We’re finally starting Story of the World and digging right into the first chapter.
The book doesn’t specifically address a timeline, at least not at this point, but it does jump right in to asking how we know about things that happened. A timeline is a good way to keep track of the things that happened in the world, and of the things that happened to us. The first reading is really good about going directly to the child’s perspective by asking how does s/he know what happened before they started remembering things. This activity of creating a personal timeline allows the child to find out about those things and to remember things on their own. It allows them to record some facts and get a personal basis for keeping track of things on a big world timeline later.
This is also a pull-out book, which makes it a fun surprise in their notebooks. If you aren’t a Notebooker, that’s ok too- you can put covers on the timeline to keep it a book or skip the folding steps and simply hang it on the wall.
1 sheet of typing paper
1 sheet of heavier paper to put in the Notebook
scissors, tape, gluestick, yardstick or ruler, black marker and a pencil
Have the child cut the paper in half lengthwise.
If they’re younger, like Lil’Miss, you can instruct them to fold it first, to give them a line to cut on. She folded it “like a hotdog bun” and then cut on the resulting line.
Tape the two long strips together at the short end.
Using a yardstick or ruler and the black marker, draw a line all the length of the long strip right down the middle. This is your timeline.
To make it a pull-out booklet, fold the strip in half at the middle spot where you taped.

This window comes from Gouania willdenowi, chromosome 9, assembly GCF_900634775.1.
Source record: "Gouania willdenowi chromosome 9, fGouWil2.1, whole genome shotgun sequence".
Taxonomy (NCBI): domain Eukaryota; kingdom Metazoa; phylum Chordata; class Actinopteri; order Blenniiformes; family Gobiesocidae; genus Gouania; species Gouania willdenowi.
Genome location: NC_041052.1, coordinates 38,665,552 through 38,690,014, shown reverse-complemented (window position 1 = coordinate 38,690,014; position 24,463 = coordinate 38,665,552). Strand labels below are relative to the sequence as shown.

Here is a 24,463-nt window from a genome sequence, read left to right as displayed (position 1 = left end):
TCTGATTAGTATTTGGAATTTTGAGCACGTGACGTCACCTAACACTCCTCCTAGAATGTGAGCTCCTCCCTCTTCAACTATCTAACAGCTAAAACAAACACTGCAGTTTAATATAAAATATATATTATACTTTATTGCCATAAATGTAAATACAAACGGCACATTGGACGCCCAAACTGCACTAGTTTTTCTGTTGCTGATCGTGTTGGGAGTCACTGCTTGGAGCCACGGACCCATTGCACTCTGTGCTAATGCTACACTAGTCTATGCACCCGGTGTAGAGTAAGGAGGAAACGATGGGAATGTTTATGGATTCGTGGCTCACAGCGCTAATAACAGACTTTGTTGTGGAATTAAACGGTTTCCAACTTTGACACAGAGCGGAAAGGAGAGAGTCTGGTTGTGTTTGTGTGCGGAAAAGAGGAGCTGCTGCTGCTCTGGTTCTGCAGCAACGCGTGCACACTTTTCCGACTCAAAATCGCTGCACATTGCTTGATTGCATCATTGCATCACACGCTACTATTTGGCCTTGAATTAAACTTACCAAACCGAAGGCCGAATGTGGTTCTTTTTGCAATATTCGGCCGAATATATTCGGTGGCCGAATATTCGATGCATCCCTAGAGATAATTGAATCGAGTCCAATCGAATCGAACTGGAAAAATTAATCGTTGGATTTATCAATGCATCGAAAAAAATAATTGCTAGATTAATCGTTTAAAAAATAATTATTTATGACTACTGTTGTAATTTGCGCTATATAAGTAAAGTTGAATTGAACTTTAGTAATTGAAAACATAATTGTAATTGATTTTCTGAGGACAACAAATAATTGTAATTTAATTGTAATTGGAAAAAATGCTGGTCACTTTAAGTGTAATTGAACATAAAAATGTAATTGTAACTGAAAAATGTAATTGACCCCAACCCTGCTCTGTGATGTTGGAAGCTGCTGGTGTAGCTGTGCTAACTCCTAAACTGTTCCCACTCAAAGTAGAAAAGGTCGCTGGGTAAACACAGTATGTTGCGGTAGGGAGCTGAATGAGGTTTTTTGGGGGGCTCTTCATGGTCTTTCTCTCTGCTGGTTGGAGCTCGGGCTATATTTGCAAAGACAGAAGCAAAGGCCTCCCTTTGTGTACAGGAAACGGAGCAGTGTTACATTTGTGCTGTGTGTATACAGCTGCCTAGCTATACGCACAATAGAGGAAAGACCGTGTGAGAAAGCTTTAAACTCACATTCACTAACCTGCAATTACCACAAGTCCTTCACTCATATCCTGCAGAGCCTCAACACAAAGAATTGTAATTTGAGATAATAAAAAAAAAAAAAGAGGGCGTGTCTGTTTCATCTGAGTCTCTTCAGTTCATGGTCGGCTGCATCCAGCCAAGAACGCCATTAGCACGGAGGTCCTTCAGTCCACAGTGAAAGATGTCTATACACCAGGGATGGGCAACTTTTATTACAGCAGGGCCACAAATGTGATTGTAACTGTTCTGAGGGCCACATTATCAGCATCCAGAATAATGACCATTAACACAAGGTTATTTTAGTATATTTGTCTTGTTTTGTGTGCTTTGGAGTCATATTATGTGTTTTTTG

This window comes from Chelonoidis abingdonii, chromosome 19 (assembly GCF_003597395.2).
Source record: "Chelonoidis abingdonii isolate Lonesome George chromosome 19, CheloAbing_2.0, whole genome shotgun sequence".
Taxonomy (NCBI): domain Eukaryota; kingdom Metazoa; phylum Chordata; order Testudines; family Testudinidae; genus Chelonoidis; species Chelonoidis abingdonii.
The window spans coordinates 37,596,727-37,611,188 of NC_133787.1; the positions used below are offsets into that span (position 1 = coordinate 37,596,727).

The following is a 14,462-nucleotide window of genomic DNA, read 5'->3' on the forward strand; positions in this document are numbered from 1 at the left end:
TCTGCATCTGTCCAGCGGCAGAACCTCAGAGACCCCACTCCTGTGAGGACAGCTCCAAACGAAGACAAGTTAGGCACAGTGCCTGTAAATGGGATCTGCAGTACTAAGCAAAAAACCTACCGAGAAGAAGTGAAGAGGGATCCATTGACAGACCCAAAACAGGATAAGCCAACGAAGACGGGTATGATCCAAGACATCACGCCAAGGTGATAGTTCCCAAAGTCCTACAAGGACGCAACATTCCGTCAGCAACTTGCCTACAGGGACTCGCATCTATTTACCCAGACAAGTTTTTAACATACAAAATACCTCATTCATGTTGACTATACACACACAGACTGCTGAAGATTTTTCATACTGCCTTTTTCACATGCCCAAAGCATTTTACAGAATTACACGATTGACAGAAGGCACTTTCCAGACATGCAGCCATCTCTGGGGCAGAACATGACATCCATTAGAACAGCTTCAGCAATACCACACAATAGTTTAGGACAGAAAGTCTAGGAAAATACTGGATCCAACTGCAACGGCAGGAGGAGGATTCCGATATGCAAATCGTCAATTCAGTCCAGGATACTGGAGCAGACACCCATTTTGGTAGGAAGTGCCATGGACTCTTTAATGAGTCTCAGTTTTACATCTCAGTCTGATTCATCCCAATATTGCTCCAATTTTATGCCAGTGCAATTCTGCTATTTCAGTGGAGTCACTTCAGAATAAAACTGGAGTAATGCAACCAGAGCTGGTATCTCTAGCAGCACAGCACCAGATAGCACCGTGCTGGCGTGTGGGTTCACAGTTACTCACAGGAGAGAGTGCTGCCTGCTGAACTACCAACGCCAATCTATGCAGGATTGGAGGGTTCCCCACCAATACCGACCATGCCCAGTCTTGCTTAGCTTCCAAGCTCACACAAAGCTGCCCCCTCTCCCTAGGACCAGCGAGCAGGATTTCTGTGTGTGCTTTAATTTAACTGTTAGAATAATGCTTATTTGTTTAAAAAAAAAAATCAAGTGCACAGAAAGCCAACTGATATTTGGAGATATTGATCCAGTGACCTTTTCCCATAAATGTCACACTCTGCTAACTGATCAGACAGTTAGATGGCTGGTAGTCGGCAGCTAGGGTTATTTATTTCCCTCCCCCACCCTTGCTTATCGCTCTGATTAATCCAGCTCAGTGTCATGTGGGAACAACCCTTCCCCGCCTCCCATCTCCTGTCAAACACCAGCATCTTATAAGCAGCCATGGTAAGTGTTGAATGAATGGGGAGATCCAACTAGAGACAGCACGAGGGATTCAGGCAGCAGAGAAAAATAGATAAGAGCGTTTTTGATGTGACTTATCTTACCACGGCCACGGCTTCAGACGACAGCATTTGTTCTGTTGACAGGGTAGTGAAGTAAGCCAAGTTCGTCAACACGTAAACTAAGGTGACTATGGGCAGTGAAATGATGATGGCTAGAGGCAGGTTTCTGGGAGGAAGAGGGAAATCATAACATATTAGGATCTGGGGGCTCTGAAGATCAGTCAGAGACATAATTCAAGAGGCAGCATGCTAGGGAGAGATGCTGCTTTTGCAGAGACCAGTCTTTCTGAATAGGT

Now fold the top half BACK toward the middle fold. Flip over and repeat.
You’re making a zig zag!
At the left side of the strip, write a 0 or “birth”.
At the right- choose an age to take it to. I chose 10 because Lil’Miss is 7, so there are a few years that haven’t happened yet and we can talk about that. Also the wall timeline that we’ll use is in 1000 year increments and I wanted a measure of 10 to show her how it compares.
Mark in other years as you wish. There were only 10, so we marked in all the years.
Now talk about things that the child remembers and have them write it on the timeline. Draw a line perpendicular to the timeline to mark the approximate date it happened and then write or draw what happened below. Make sure to help them by writing in some things that happened before they remember!
Glue the back of the last fold into your notebook or onto a stronger piece of paper.
On the front the kiddo can write “My Timeline” or something that they would like.
And now your kiddo has a pull-out timeline book to fit in their notebook! They can add more to it when they remember something really important or over time, when things happen that they want to remember!
This post was published on Muse of the Morning.com